Wednesday February 7, 2018


East Branch of Fishing Creek, looking north


Tuesday’s high, 31; Overnight low 15; 2” snow between 5:30 and 8:00 am





To hear today’s forecast, click on arrow below.

Winter storm warning remains in effect until 10:00 pm tonight…..Classes cancelled at most area schools… More than 2500 Tri-County members affected by 8 hour outage last night…Game Commission has tree seedlings for students……Ridgway based state police suspect St. Marys woman stealing money from elderly Wilcox resident by forging checks…..DUI charges filed against Mansfield driver…

To hear today’s podcast, click on arrow below.

WINTER STORM WARNING REMAINS IN EFFECT UNTIL 10 PM EST THIS EVENING…The National Weather Service says we can expect heavy snow through out the day with  total snow accumulations of 6-10 inches. The heaviest snow will   occur from the late morning through the mid afternoon hours  when snowfall rates will exceed one inch per hour. The snow may mix with sleet and freezing   rain for a few hours during the mid to late afternoon hours  south and east of Williamsport.  Be prepared for significant reductions in visibility at times. In anticipation of significant snow fall during the daylight hours, these area schools cancelled classes for the day: Austin,  Bradford, Cameron County, Coudersport, Galeton, Johnsonburg, Northern Potter Oswayo Valley, Penn College of Technology, Ridgway, Smethport, and  St. Marys. All Potter County Senior Centers were closed; the Port Allegany Food bank was closed and a program at Sinnemahoning State Park on American Indians in Potter County was postponed until February 28.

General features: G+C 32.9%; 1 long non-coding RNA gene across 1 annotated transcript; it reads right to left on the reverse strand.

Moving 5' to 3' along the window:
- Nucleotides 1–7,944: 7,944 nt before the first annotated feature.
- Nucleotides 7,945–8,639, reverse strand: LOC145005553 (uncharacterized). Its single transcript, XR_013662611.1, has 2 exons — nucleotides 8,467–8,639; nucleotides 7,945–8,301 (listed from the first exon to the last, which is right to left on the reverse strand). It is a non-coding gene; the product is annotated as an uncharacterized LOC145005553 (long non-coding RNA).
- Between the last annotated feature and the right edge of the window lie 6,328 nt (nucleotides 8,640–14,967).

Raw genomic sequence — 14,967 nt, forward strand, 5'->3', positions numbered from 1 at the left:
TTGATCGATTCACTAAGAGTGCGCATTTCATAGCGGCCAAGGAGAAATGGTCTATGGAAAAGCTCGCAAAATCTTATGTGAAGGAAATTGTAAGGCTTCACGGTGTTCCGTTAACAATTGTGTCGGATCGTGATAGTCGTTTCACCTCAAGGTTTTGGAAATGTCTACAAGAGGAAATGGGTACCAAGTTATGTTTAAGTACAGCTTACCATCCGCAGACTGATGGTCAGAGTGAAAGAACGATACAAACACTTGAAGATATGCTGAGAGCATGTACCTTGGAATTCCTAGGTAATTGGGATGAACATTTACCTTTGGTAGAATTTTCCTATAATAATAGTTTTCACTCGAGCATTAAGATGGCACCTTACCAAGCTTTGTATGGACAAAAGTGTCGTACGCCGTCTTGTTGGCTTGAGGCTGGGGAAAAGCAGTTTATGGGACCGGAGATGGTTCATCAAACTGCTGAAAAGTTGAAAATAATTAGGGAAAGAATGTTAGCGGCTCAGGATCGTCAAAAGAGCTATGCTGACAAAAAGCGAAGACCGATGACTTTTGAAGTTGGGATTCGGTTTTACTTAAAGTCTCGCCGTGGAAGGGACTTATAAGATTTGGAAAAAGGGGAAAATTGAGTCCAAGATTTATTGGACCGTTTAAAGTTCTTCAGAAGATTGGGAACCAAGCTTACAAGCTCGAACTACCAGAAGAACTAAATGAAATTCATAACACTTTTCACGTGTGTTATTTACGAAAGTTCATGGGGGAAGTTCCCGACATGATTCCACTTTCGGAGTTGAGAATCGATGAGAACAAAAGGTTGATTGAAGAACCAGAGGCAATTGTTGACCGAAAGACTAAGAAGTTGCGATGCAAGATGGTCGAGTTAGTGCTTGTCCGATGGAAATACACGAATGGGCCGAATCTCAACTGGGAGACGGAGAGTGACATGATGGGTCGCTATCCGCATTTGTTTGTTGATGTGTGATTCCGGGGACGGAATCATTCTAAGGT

With the  forecast for winter weather across Pennsylvania today, PennDOT Secretary Leslie S. Richards today advised drivers that with conditions expected to change from snow during the morning rush hour to sleet and then rain later in the day, drivers should lower their speeds and be aware of changing conditions. Richards said PennDot is prepared to deal with this rapidly changing storm, but the key for drivers is to slow down, “PennDOT will be aggressive in lowering speed limits on interstates, but it is up to drivers to react properly to the fact pavement conditions will not be the same during a storm as when weather is clear.”  Speed limits on Route 15 and I-80 and I-180 were reduced to 45 mph this morning.